Darrell Stuckey II: It's A New Day in Lawrence

by Darrell Stuckey II

It’s a new day here at the University of Kansas.

It has only been a few days since coach Leipold arrived, but you can already feel a difference.

When he got here, one of the first things he said was: “They don’t care how much you know until they know how much you care.

The new vision here at Kansas is about standing side by side. It’s about building those sorts of relationships that pull people in rather than pushing them away. If you stand side by side instead of across from one another, it allows you to look out together and see the same thing.

It’s a metaphor, sure, but it’s an approach that 100% resonates with me and resembles what I stand for as well.

This is our chance to build something phenomenal here at KU. It’s an opportunity for all of us to bring this shared vision to life.

I’m just so excited to be back where it all started for me. My role, it feels purposeful and like something I was destined to do.

Side by side, shoulder to shoulder, brick by brick—we will build up this program.


Home Sweet Home

Kansas is home to me. My wife and I grew up here, and we both graduated from the University of Kansas. Being part of this group now means more than I can put into words.

When it comes to getting a job done, I can become a bit obsessive, especially when it’s something this close to my heart.

But over the years, I’ve learned how to use that to my advantage. Now, I get to obsess over the good things like helping to create an environment for these young men to thrive and reach their full potential. I get to work to remove the mental hindrances that keep us from being the best version of ourselves.

After my NFL career, I spent time developing and implementing a mentoring program before moving back to Lawrence and going into ministry full-time on campus here at KU. Those experiences prepared my return to football. They forged me into the man I am today.

But first, I had to pour myself out.

I had to empty my tank of who I was prior to coming back to Lawrence. I had to empty out Darrell, the football player, so I could be filled as a servant leader without the need for status to feel significant.

I think that’s important because when you serve people, you serve them for what they need, not for what they wish they had.

And there is a big difference, you know?

The CEO of Team-Building

My first impression of coach Leipold is it’s going to be different than what we’re used to seeing. He’s the type of coach that puts relationships first. I like to call him a true CEO because he empowers his staff to maximize the potential of his team. His focus is on developing them to be one unit, moving in one direction, with one goal in mind.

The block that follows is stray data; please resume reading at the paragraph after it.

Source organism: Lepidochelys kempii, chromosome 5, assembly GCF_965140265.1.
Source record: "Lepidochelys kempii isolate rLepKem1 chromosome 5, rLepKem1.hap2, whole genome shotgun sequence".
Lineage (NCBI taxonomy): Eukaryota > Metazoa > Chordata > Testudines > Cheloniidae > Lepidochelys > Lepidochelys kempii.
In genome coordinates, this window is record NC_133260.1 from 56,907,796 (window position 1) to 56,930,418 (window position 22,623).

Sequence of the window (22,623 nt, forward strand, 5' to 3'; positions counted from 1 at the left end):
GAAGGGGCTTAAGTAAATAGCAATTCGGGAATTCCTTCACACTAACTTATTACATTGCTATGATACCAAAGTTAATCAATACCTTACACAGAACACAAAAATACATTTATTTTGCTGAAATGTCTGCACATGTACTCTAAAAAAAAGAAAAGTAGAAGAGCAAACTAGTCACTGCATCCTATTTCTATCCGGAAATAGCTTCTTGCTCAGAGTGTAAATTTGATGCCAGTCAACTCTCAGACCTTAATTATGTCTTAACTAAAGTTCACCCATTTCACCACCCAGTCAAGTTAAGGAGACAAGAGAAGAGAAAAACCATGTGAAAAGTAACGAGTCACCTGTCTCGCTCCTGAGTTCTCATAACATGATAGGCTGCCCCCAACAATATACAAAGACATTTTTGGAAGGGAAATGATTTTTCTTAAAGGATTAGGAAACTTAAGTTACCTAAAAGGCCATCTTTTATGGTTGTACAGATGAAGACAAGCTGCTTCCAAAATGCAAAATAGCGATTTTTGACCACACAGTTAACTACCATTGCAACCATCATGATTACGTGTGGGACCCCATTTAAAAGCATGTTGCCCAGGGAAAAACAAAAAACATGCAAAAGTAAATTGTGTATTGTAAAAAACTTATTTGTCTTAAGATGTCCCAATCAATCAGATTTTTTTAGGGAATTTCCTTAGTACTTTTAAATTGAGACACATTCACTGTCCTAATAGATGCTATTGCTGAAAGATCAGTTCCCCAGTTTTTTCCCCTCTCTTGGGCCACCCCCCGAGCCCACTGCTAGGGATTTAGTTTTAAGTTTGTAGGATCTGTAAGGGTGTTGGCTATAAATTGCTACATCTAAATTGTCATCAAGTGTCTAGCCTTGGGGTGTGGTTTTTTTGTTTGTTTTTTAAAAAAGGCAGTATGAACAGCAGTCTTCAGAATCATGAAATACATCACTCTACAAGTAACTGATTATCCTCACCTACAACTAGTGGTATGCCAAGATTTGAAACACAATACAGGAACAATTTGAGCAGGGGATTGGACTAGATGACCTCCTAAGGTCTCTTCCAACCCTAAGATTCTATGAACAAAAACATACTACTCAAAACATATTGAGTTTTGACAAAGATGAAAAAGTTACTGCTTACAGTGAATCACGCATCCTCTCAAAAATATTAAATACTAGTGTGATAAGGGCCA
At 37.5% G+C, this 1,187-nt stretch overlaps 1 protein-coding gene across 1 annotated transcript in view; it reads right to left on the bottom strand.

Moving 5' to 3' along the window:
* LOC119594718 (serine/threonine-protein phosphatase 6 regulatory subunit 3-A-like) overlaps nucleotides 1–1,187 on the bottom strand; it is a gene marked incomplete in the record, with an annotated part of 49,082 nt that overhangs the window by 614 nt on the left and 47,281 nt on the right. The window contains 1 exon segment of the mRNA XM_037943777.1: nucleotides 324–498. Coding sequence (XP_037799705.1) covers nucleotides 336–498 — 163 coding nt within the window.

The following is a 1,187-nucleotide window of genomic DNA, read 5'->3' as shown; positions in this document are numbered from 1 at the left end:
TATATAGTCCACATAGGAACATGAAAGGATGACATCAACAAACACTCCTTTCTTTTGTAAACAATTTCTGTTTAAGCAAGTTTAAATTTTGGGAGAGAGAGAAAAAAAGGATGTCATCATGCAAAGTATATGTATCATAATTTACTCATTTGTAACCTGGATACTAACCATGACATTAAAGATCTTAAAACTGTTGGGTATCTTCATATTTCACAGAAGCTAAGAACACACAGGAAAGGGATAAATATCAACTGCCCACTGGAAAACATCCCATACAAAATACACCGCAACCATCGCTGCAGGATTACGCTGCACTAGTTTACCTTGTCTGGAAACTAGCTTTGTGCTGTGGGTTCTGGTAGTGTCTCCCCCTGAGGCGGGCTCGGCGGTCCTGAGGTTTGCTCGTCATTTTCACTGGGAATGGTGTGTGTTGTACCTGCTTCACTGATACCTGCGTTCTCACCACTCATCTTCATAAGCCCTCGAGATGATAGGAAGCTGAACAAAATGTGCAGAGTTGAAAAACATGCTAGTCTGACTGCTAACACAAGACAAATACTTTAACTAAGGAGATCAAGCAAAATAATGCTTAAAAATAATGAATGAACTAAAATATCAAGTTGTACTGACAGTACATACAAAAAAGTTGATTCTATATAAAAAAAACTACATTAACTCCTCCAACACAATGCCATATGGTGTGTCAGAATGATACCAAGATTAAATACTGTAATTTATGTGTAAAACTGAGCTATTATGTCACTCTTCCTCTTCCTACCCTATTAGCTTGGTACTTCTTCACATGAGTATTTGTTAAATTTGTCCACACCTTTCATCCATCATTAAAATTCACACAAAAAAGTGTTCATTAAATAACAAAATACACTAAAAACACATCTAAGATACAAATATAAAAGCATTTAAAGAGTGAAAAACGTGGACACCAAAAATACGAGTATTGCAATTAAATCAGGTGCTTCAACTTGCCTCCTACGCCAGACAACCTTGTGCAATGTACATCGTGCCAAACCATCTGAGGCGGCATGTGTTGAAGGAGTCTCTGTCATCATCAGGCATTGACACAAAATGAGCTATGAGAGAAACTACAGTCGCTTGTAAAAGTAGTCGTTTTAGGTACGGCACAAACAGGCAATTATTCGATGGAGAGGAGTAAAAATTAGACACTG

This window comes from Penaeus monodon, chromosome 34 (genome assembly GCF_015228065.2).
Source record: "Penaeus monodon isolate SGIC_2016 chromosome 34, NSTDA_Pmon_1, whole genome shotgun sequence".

And in their own creative ways, he allows them to pour into our players.

If we’re all on the same page, this team is going to grow fast—very, very fast. That’s because of the launching pad that it’s on and the talent we have here.

A lot of it will also boil down to trust.

There isn’t enough time in the day to convince every player that what I say can be trusted. I want to earn that trust at KU. Most of it comes from building those relationships by really listening and paying attention.

It doesn’t take much to ask someone how they’re doing. Being observant enough to notice the small things about somebody can build up trust because they know you’re paying attention.

And when people know you’re paying attention, they start to know you care. It all comes full-circle back to coach Leipold’s quote. “They don’t care how much you know until they know how much you care.”

If we emphasize those points, our players know we’re here for the right reasons and can unlock everyone’s full potential.

The Jayhawkers

Now, I’m just beyond excited for this new chapter to get underway. My family is all here and settled permanently in Lawrence, and we’re in this thing for the long haul.

I want to provide an opportunity in a productive and fun environment for everyone to succeed. It’s all about getting on the same page now, understanding responsibilities, and developing this program.

To conclude this story, I’d like to leave you with a few thoughts that I wanted to share with you.

“In 1861, August 24, Charles R. Jennison sent out a message to all who were willing to volunteer to stand side by side to defend Kansas. That group was known as the Jayhawkers. It is because of their sacrifice we have our name, the Jayhawks. A symbol of freedom, resilience, and an image of conquerors who sacrificed for the benefit of others.

But today, May 4, 2021, 160 years later, I sent a message out to you—not for war, but in welcoming someone who is committed to building upon that very foundation that was set by us—a foundation of limestone that runs deep into the hills of the Campanile. But no one can build upon the foundation unless it’s in line with the integrity in which it was originally built.

So our young Jayhawks need you to join them in our quest with coach Leipold.”

Side by side, shoulder by shoulder, and brick by brick.





Darrell Stuckey II


Always a Jayhawk: Darrell Stuckey